A Final Performance

Travis Richardson_5x7_300dpi (1)   by Travis Richardson

I had a fairly busy Fourth of July weekend. On Friday, my wife was fortunate to score tickets to A Prairie Home Companion at the Hollywood Bowl. This was the final show with host Garrison Keillor. After 42 years the broadcaster from Minnesota is retiring.

We took my 14-month-old daughter with us and she did great for almost 2 hours. She loved the musical numbers, bobbing her head and clapping while she watched the video screens. Around 9:45pm when Garrison did his Lake Wobegone monologue, she became a little restless and my wife took her the exit.

Early duet at the Hollywood Bowl (notice the Hollywood sign in the background)

It was interesting seeing a show that I had listened to most of my life. I had a few revelations there and more afterwards. One is that while I listened to the show since I was in middle school, it has almost always been in a moving automobile. I first heard Garrison Keillor with my dad in his old Ford van going somewhere or most likely coming home on a Saturday evening, often after fishing, hunting or Boy Scout camping. My parents are devout Church of Christ Christians who never miss a Sunday morning service. (The only exception was my Dad’s monthly National Guard service and he would worship later that night.) So while I might camp out on a Friday night, I’d leave on Saturday evening so I could be clean for church in the morning. While my grandparents had a cabin on a lake, we’d leave on Saturday after a full day of fishing, cleaning the property, etc. I considered the weekend to only be a Saturday.

Later when I was driving, I would catch Prairie Home Companion on the car radio. While it might have happened on the home radio, would have happen more by accident. Regardless of how I caught the broadcast it was always a happy surprise since I don’t believe I’ve ever scheduled the show in a calendar anywhere or had it memorized. (I scheduled the program This American Life in my calendar a long time ago.)

Garisson K at Hollywood Bowl
Later in the program that evening

Another thing I realized is that I never listened to an entire broadcast of Prairie Home Companion. This could do with the driving, but also I often switched the channel for a few minutes during a sentimental song or two I wasn’t in the mood for and would comeback later hoping to catch witty banter or a radio play like Guy Noir or an absurd fake commercial. It’s like I’ve heard 30 – 60% of a few hundred shows, but until last Friday it was the first straight 2 hours I encountered and it was the last show.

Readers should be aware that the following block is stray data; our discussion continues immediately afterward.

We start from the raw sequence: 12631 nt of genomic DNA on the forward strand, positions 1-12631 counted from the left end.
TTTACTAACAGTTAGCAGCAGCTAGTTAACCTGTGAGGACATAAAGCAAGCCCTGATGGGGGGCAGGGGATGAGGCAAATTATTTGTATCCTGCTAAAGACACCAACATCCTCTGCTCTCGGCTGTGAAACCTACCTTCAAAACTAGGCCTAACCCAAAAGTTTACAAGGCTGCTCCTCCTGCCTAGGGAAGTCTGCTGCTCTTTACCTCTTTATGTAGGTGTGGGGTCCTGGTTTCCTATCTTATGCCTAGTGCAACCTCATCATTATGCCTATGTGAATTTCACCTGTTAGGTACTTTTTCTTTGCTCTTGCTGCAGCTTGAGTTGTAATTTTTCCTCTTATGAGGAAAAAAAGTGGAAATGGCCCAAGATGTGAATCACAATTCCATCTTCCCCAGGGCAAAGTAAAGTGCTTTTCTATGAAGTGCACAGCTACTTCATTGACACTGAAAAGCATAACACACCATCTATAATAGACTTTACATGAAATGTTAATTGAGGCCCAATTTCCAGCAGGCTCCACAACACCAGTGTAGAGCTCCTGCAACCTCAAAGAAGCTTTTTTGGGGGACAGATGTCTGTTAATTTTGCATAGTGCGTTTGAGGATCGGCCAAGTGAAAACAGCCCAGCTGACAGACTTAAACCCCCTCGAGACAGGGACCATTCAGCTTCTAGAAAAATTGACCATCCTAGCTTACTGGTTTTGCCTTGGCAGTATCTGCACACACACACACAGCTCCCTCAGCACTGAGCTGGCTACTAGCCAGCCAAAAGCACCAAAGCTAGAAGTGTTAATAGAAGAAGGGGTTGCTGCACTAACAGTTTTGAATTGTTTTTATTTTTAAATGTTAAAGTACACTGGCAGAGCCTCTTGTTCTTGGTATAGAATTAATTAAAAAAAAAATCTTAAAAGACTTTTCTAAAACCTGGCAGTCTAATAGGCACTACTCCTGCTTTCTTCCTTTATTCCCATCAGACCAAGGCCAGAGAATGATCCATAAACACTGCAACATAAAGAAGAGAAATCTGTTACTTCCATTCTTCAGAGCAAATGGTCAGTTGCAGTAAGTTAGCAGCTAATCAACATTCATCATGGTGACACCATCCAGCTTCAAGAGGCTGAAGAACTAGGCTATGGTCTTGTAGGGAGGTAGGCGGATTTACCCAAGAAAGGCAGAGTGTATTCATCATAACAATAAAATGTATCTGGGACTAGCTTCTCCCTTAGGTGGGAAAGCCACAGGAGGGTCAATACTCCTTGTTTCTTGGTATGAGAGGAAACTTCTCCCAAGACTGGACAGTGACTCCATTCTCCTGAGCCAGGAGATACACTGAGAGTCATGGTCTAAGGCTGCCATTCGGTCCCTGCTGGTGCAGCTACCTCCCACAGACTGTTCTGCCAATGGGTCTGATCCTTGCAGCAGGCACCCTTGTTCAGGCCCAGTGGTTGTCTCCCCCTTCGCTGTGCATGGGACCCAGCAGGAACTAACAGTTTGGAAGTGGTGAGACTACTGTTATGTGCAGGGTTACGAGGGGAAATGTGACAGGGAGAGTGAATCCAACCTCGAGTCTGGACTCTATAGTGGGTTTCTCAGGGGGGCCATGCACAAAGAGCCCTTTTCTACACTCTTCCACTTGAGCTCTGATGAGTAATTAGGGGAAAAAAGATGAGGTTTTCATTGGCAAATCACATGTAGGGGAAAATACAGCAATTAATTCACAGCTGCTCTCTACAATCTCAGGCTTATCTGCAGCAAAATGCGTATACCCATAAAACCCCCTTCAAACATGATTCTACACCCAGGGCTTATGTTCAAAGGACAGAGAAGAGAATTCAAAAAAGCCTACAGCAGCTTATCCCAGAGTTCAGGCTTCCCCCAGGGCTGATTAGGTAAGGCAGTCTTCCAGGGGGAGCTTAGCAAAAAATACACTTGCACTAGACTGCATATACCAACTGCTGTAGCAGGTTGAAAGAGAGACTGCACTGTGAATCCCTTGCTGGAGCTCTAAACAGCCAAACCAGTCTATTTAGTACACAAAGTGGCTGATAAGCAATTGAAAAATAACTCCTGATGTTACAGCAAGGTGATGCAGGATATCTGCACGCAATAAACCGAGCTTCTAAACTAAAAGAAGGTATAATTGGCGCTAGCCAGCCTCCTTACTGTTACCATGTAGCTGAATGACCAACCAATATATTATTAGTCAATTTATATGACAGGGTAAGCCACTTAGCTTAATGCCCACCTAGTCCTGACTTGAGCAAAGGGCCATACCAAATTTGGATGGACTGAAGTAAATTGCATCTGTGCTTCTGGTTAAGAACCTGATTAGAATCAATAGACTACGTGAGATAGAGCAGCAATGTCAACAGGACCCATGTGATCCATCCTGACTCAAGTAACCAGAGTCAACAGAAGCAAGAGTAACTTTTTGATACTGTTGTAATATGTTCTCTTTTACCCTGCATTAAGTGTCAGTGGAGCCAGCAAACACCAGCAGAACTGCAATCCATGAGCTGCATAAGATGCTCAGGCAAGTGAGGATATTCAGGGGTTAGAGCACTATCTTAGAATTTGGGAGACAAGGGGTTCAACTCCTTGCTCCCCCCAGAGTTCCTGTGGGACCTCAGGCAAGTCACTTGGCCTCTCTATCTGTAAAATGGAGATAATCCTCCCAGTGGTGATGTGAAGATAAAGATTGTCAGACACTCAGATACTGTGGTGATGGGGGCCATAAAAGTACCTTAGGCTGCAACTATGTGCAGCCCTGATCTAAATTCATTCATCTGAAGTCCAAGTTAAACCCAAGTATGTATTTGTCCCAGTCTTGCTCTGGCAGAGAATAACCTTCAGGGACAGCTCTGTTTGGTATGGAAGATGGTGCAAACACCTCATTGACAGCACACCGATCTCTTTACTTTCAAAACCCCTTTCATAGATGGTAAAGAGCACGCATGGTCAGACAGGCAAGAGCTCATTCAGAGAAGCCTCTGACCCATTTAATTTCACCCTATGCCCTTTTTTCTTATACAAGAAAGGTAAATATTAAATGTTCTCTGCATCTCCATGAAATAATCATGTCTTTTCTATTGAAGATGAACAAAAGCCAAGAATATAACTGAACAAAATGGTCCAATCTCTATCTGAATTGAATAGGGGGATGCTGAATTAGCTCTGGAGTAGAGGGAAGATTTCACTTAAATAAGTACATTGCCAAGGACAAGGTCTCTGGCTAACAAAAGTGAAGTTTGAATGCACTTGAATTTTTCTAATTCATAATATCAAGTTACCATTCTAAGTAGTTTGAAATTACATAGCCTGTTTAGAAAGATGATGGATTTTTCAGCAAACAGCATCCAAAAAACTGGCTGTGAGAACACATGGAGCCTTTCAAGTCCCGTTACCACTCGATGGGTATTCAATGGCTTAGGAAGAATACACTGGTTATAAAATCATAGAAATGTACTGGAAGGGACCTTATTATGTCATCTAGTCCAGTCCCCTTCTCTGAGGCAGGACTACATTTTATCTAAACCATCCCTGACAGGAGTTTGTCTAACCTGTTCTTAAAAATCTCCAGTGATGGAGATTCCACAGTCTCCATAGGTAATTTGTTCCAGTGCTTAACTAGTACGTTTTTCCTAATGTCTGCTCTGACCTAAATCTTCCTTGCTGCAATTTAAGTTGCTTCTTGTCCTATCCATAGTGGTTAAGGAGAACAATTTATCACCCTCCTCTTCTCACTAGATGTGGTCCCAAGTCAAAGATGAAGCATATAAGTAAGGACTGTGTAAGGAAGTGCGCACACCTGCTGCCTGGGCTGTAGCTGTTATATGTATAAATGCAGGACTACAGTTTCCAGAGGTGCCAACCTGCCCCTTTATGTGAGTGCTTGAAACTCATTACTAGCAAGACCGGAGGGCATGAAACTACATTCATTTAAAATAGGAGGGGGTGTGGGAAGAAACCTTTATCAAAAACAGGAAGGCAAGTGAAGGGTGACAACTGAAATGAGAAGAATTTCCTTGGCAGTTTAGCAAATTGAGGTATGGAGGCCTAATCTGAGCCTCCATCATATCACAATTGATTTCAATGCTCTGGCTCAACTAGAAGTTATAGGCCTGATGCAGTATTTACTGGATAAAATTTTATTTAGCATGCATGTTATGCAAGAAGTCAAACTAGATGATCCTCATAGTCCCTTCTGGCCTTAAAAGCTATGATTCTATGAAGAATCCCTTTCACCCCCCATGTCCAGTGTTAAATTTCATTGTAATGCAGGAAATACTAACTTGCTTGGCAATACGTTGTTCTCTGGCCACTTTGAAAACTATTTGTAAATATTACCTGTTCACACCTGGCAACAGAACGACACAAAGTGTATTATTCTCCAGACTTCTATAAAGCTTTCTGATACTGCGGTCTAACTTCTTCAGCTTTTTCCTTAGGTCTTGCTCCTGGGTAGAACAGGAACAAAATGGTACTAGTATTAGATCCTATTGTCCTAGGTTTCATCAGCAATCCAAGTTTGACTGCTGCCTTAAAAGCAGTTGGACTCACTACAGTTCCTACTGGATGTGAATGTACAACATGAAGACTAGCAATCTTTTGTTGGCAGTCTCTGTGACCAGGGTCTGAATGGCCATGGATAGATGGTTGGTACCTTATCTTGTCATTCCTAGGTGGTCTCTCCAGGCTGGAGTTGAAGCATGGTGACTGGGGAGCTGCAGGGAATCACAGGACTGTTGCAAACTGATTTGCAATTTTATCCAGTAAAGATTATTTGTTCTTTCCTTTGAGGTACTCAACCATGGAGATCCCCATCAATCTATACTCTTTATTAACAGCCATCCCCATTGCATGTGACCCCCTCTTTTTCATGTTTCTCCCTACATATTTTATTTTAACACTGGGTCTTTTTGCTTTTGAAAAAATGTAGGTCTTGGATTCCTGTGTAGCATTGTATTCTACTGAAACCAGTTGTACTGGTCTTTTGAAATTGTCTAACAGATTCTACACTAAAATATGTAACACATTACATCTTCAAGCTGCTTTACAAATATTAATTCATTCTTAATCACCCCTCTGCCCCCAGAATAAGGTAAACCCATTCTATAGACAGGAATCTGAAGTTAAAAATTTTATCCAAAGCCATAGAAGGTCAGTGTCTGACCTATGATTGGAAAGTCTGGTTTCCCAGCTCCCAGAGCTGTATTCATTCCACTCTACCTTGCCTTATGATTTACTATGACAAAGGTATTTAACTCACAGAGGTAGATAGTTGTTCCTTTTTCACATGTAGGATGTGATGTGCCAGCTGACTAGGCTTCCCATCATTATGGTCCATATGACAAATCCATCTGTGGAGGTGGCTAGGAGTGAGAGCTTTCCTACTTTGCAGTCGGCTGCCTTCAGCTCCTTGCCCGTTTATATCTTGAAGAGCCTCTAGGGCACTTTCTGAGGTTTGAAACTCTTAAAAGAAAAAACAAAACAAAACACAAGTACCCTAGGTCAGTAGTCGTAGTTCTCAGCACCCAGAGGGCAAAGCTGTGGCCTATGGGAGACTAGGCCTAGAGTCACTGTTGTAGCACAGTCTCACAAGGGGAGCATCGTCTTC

I was excited to see how the sound effects guy operated. I wasn’t sure how many there were, but only one and he was impressive. It was also interesting that Garrison read his lines from papers with most of the sketch comedy program, but on a tale about a poet becoming a mischievous limerick writer and his Lake Wobegon update, he used no paper. Like he had either rehearsed his monologue very well or more probably (and impressively) he improvised those segments. And if he did that there, I suppose he has probably been doing that for a while. Which, if you listen to all the details he adds is quite impressive.

garrison k and sfx
Keillor with the SFX guy and voice impersonator

There has been something refreshingly different about Garrison’s twisted view of the world. He created small town personalities with strong wills covered with artificial politeness and often narrated a first person account of a downtrodden protagonist suffering multiple humiliations until he finally earned a tiny win (or a valuable life lesson) in the end. He brought intelligent, insightful, and often absurd humor that did not rely on taglines, meanness, or exhausting self-centeredness that seems to be standard American comedy. It was something that I recognized young and I’ve always treasured it, expecting it to be there indefinitely. (42 years is a long run.) I’m grateful I got to see the final performance of somebody who made a strong impression on me.

You can watch or listen to the show in segment here. http://prairiehome.org/shows/july-2-2016/

Anything you’ve seen that was memorable?


Travis Richardson has been a finalist for the Macavity, Anthony, and Derringer short story awards. His novella LOST IN CLOVER was listed in Spinetingler Magazine’s Best Crime Fiction of 2012. He has published stories in crime fiction publications such as Thuglit, Shotgun Honey, Flash Fiction Offensive, Jewish Noir, and All Due Respect. He edits the Sisters-In-Crime Los Angeles newsletter Ransom Notes, reviews Anton Chekhov short stories at  http://www.chekhovshorts.com, and sometimes shoots a short movie. His novella, KEEPING THE RECORD, concerns a disgraced baseball player who will do anything to keep his tainted home run record.  www.tsrichardson.com